Assessment weightings to be capped at 60%

The review considered student comments that “assessment is overwhelming, poorly communicated and not clearly linked to learning outcomes.”

The University of Sydney will cap most assessment weightings at 60% and seek to avoid “over-assessment,” overhauling its assessment strategy in a move which drew criticism for increasing staff workloads.

At a meeting today, the Academic Board passed multiple recommendations from its Thematic Review 2021, titled “The Quality of Assessment at the University of Sydney.”

The review considered student comments that “assessment is overwhelming, poorly communicated and not clearly linked to learning outcomes.” 

While recent Unit of Study surveys have shown improvements, USyd consistently ranks last on assessment and feedback metrics within the Group of Eight universities, and performs poorly against other Australian universities. 

In the review, USyd attributes this negative response to a “lasting” or “magnified” impact of a poor experience of assessment or feedback.

The review recommended that assessment tasks apart from research projects have a maximum weighting of 60%, after finding that “students did not respond well to excessive memorising and assessments weighted 80%-100%” and preferred multiple tasks throughout the semester. About 9% of final exams in Semester 1, 2021 (84 of 928) had a weighting of 60% or more.

It cautioned that assessment weightings needed to be proportional to the effort required from students for the task, decrying the use of minor 2-3% assessments which had the same workload as 40-50% assessments in the same unit. 

Although the 60% cap passed without dissent, Honi understands that some academics in Sydney Law School, which often relies on heavily-weighted final exams, were strongly opposed.

Academics were concerned about a lack of consultation in the process, as well as the new requirement being unsuitable to individual faculties and schools.

Other recommendations included avoiding “over-assessment” across majors and courses, and encouraging “authentic assessments” that focus on applying knowledge to problems that are found in disciplinary and professional contexts.

This means a stronger pivot towards “projects, investigations and report writing” over traditional exams, citing the introduction of heavily-criticised interdisciplinary and Industry and Community Project Units (ICPUs) as an example.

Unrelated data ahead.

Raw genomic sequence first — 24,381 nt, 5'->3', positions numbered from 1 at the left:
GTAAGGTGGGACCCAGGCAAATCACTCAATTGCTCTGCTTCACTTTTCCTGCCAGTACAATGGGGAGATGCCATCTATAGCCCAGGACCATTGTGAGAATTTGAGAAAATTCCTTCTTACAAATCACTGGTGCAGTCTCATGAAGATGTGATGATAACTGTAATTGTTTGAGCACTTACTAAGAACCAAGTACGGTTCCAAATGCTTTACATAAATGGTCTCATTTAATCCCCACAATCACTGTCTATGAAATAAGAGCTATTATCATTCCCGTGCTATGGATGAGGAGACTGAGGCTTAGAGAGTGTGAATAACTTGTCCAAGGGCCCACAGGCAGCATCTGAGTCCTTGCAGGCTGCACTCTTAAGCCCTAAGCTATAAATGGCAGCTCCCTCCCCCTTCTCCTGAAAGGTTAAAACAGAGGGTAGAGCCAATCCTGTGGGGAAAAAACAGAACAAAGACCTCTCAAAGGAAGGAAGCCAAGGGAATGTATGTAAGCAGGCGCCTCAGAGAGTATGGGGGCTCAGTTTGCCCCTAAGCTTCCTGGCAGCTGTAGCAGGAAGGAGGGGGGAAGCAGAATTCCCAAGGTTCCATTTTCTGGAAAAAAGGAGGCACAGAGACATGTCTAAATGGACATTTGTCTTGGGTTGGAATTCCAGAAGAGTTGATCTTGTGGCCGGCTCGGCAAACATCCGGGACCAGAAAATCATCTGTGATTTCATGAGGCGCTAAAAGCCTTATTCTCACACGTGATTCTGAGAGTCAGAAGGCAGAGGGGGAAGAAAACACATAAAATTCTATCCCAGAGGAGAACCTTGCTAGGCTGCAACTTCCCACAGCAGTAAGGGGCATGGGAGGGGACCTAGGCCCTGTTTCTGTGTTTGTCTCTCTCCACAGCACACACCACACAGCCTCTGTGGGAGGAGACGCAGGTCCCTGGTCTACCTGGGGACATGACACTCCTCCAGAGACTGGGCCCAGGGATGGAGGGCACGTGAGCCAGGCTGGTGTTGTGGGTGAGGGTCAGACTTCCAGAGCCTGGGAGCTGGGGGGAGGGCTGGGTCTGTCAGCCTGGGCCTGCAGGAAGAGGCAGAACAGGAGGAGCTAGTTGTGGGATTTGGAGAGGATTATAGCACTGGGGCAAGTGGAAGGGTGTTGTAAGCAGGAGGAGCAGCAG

The review claimed that “students did enjoy group work as a way to make friends and build a professional network,” potentially flagging more group projects in students’ futures. 

Feedback was an important issue for the review, which highlighted that students wanted “greater timeliness, clarity, consistency and transparency” around marking guidelines and rubrics, including clearer instructions and sample practice questions before exams.

However, a recommendation of collegial peer review, where academics review each others’ assessment tasks to increase  “authentic assessments,” was criticised as requiring major increases in resourcing.

Academic Board members were concerned that the burden would fall upon “the amazing increasing workloads of staff to improve the student experience,” especially for casual staff.

The review mentioned staff workload in just two paragraphs, saying that assessment design “needs to be understood as a component of workload.” Rachael Weiss, University Quality Manager who also presented the review to the Academic Board, added that “it would be ideal to give students individualised feedback in addition to [general feedback], but we just don’t have the resources.”

The Academic Board conducts a Thematic Review into a different issue each year. Previous Thematic Reviews have focused on Student Safety and Wellbeing (2018), Student Placements, Internships and Research Projects (2019), and English Language Pathways and Support (2020).

“I’m happy that assessment was being reviewed and that both quality and quantity is being reconsidered,” said SRC President Swapnik Sanagavarapu, who sat on the panel for the review.

The University will begin implementing the recommendations immediately, with a more detailed implementation plan to be presented to the Academic Board in March 2022.